The technology of a “chain of blocks”, built on the principle of decentralisation and working on the basis of distributed computing – blockchain – is being used in an increasing number of different means of human interaction.

The most common application of Blockchain technology is in the field of alternative cryptocurrencies, like “Bitcoin” (BTK), “Ethereum”, our own Humaniq (HMQ) and others. Their exponential growth delights some, but their extreme volatility frightens others.

States and corporations are in conflict with each other about whether it is necessary to control the turnover of such financial tools – and if so, then how such control could be levied. The reason for this is that one of the key features of transactions in blockchain operations is their anonymity, which is seen as a foil to the control of governments and the established financial system.

However, blockchain is much more complicated and interesting than it may appear at first glance. The potential of the technology goes far beyond the financial sphere. It is worth talking about the opportunities it presents for changing social, interpersonal and even political relationships in society.

A Tool for Confirming Contracts

The blockchain’s primary function is that of overseeing contracts; it’s the space in which interactions can be ensured. The technology of data storage in chains of independent blocks ensures the security of horizontal links.

Transactions which for tens, even hundreds of years in some cases, required the participation of intermediaries: government entities and social services, banks and insurance companies, or notaries and lawyers, are now able to exclude middlemen from the interaction chains, providing protection from the falsification of data and confirmation of their validity by technological means.

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It is important to note that by its very nature, the information transmitted in the block-network is protected from forgery by the system-tested block validation system, through the large number of participants in the distributed network who participate in the arrangement of each transaction and, therefore validate it.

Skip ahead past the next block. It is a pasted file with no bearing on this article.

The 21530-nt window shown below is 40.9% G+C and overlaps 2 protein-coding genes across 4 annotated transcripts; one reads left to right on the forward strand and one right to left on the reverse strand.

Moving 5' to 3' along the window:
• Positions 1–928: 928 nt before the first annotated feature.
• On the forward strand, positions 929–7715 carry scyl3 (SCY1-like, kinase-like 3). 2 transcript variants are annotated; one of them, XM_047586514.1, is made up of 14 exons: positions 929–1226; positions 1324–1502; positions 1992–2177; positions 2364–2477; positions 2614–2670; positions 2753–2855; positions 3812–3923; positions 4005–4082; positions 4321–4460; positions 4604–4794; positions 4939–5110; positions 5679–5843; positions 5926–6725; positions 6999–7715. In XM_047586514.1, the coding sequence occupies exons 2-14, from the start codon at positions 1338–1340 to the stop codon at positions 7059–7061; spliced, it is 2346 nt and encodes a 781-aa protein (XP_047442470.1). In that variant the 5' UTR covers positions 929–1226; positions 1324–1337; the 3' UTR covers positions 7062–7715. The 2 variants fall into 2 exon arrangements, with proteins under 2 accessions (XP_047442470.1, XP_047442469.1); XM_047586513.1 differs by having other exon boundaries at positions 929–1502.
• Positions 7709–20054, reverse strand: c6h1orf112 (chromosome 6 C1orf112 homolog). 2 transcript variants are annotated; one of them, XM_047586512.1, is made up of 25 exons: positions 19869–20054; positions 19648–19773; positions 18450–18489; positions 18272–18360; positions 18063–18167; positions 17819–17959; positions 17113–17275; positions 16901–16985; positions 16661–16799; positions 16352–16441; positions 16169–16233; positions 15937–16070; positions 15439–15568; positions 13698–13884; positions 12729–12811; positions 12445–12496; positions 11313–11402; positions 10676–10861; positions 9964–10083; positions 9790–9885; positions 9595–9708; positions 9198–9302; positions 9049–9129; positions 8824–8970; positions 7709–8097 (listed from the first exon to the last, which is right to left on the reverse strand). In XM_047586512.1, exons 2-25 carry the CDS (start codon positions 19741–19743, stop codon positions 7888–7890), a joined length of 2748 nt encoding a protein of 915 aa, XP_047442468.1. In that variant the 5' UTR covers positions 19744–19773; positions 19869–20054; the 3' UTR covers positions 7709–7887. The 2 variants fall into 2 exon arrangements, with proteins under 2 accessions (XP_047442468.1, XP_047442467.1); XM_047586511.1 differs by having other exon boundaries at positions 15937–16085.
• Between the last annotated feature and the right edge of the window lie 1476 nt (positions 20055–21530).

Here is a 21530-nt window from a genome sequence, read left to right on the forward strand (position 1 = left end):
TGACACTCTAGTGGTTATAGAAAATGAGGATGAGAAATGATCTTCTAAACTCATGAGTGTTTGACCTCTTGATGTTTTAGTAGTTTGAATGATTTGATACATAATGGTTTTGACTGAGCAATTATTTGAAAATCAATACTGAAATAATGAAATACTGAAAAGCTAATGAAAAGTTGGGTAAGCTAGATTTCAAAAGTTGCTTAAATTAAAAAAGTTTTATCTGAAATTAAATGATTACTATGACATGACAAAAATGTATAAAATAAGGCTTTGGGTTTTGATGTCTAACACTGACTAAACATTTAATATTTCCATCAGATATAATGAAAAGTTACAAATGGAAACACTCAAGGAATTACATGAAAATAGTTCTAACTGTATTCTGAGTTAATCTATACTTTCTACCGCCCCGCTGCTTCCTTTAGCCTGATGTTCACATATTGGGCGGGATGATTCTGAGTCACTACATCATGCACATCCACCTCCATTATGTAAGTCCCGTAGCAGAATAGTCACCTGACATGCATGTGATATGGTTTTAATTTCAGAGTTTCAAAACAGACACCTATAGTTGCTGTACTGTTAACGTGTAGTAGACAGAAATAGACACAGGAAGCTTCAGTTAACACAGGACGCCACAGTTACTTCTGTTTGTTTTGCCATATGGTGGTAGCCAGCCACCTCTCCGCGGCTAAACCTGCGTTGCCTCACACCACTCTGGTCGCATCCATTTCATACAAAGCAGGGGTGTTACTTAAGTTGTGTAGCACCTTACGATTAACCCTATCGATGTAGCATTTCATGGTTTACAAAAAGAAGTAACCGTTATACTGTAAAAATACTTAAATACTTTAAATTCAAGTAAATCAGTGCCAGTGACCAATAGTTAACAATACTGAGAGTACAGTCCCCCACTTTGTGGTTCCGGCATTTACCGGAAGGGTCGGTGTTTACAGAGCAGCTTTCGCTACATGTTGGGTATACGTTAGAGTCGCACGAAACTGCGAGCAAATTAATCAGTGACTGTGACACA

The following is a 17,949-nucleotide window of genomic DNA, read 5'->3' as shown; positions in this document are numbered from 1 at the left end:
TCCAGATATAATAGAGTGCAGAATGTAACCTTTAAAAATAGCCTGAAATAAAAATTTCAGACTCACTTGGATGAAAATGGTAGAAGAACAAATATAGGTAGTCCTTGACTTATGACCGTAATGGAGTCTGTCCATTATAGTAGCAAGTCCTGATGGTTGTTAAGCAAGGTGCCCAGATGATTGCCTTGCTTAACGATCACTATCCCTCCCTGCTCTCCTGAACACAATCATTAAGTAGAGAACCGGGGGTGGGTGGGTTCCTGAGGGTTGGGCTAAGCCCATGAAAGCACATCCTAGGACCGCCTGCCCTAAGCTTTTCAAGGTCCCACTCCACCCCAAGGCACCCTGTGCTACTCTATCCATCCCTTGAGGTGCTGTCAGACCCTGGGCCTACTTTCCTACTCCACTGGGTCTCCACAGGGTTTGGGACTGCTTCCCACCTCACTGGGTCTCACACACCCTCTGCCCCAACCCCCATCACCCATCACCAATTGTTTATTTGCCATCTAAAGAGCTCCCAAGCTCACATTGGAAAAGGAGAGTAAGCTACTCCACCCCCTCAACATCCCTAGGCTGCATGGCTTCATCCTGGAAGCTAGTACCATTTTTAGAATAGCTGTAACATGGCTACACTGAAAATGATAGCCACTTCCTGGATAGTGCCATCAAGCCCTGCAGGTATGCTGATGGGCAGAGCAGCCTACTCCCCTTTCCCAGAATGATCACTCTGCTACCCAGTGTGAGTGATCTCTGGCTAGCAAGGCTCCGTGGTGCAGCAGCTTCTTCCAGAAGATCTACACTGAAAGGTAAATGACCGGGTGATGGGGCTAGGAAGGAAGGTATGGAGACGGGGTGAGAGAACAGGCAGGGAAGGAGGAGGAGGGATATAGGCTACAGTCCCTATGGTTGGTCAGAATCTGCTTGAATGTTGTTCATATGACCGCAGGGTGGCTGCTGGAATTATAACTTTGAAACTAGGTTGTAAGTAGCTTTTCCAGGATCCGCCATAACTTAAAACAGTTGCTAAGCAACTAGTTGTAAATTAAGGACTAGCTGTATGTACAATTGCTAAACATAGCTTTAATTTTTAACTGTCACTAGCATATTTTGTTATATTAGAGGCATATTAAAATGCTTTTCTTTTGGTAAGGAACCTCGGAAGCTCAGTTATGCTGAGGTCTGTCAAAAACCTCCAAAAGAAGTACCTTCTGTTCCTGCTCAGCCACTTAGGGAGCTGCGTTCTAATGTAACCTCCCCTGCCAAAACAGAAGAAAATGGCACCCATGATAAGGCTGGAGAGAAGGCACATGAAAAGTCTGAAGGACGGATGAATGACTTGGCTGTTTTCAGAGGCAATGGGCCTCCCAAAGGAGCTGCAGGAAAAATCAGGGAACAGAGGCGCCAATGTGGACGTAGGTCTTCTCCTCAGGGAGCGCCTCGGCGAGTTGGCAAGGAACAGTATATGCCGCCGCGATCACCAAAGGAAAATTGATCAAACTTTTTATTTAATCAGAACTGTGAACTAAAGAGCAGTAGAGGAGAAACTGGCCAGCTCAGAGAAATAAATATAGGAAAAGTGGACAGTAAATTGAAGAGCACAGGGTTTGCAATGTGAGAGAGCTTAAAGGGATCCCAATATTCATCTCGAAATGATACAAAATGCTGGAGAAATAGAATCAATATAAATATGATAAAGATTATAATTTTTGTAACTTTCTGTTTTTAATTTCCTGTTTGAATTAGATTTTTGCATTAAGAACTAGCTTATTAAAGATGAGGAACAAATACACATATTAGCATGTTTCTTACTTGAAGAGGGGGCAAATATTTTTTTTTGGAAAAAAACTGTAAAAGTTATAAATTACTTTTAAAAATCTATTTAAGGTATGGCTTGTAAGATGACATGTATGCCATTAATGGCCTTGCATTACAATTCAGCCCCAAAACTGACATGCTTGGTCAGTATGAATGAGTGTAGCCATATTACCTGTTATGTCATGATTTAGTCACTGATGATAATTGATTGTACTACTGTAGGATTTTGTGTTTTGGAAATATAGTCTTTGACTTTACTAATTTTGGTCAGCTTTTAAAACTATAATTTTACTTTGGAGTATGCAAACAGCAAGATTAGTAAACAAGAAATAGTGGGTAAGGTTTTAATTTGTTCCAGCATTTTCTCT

The blockchain is structured specifically for this purpose, as well as to ensure the anonymity and non-captivity of data moving within the framework of transactions.

A transaction in the blockchain is not just a financial procedure. A transaction here is evidence of perfect interaction between its two participants. These actors could be a couple who want to consolidate their marriage, the owner of a piece of land and its buyer, even the state and a person who is voting in an election.

Three types of blockchain relationships

The explosive growth of cryptocurrency and the resulting access to mining them – has thus far overshadowed the colossal social potential of blockchain technologies in the eyes of most users, dazzling them with the brilliant promise of easy earnings.

But forward-looking individuals, who aren’t fixated on short-term gains, who see the potential for developing society, and want to change it for the better, are turning more and more attention to blockchain.

In 2015, a report by representatives of Consumers’ Research identified three main types of blockchain systems.

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Although the digital currencies they wrote about in their findings is still the most widespread, the penetration of the two other areas of blockchain (which were almost casually mentioned in the report) has grown significantly past two years.

The second use of chain technology is in management, from the business sphere, even reaching as far as the organisation of electronic governments.

The third understanding of blockchain views transactions as “smart contracts”, ensuring the work of decentralised organisations in various sectors, supporting the storage and transfer of data that they operate.

Smart contracts and social change

The main strength of blockchain as a tool to implement change in the social sphere is in the implementation of contracts, fixed interactions and their subvarieties, or, put simply, direct financial transactions.

Already today, many countries are considering (with both eagerness and suspicion) the possibility of integrating blockchain technology into communication with their citizens in areas such as land law, payment of social benefits or protection against election fraud. The banking sector has united under the auspices of the R3 organisation in order to understand which changes, opportunities and risks are brought along with this evolving technology.

But these are examples of how traditional, established, vertically-built structures have tried to take hold of blockchain, to seize control of it.

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